The 1988 Proposition 103 has saved California consumers more than $100 billion in excessive auto insurance premiums since voters passed it by a slim 51-49 percent margin, probably the reason for an unrelenting legal onslaught by the insurance industry.
No one has calculated the accompanying savings in prices for homeowners insurance and other property coverage, but they’ve also been substantial.
The brainchild of longtime consumer advocate Ralph Nader and his onetime California protégé Harvey Rosenfield, Prop. 103 is the rare initiative that keeps living up to its original promise — saving consumers and businesses about 20 percent of what they would otherwise spend on car insurance and property coverage.
It consistently makes reality of the pledge that spurred insurance companies to spend $63 million trying to beat it at the polls.
The latest corporate challenge to this most money-saving of all ballot initiatives ever passed anywhere in America was beaten back the other day by Rosenfield, a three-judge panel of Sacramento’s Third District state Court of Appeals and the state Supreme Court.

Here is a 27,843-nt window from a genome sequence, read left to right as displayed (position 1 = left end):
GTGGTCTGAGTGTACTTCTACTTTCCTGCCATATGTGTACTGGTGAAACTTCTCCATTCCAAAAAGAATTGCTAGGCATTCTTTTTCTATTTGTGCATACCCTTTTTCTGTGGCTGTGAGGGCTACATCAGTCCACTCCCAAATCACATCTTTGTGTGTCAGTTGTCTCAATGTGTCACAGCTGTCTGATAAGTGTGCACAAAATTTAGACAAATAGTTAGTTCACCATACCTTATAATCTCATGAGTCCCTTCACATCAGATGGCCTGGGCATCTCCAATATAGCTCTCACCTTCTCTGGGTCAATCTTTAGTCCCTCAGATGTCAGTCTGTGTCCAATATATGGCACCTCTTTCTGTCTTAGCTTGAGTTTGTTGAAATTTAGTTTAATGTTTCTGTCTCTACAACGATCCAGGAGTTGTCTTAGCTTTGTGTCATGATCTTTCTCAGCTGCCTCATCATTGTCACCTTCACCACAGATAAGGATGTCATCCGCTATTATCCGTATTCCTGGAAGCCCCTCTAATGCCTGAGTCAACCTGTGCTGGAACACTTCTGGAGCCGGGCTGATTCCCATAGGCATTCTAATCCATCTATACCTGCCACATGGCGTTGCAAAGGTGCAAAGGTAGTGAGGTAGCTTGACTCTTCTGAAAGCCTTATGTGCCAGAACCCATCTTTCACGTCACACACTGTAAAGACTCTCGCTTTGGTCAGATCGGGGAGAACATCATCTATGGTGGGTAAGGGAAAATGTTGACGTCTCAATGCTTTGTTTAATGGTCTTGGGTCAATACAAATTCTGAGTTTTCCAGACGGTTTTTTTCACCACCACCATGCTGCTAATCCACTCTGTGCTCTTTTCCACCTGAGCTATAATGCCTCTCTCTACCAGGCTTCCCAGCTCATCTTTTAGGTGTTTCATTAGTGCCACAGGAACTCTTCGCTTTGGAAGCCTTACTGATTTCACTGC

In this latest case, the state’s high court let stand a Court of Appeals decision rebuffing the latest legal assault by industry kingpins including State Farm, Mercury, Allstate Farmers and other insurance companies seeking to raise rates significantly above what Insurance Commissioner Dave Jones had ruled justifiable.
So laughable did judges find the industry arguments for their putative price increases that the three-judge appeals court panel considering the case called it “hocus pocus” and “smoke and mirrors — nothing more.” The companies sought about $250 million more than Jones allowed. His authority to oversee such rate increases also comes entirely from Proposition 103.
“This latest challenge to 103 came after the state Supreme Court two other times upheld 103 and its rules for rate approvals,” said Rosenfield, who continues to fight the…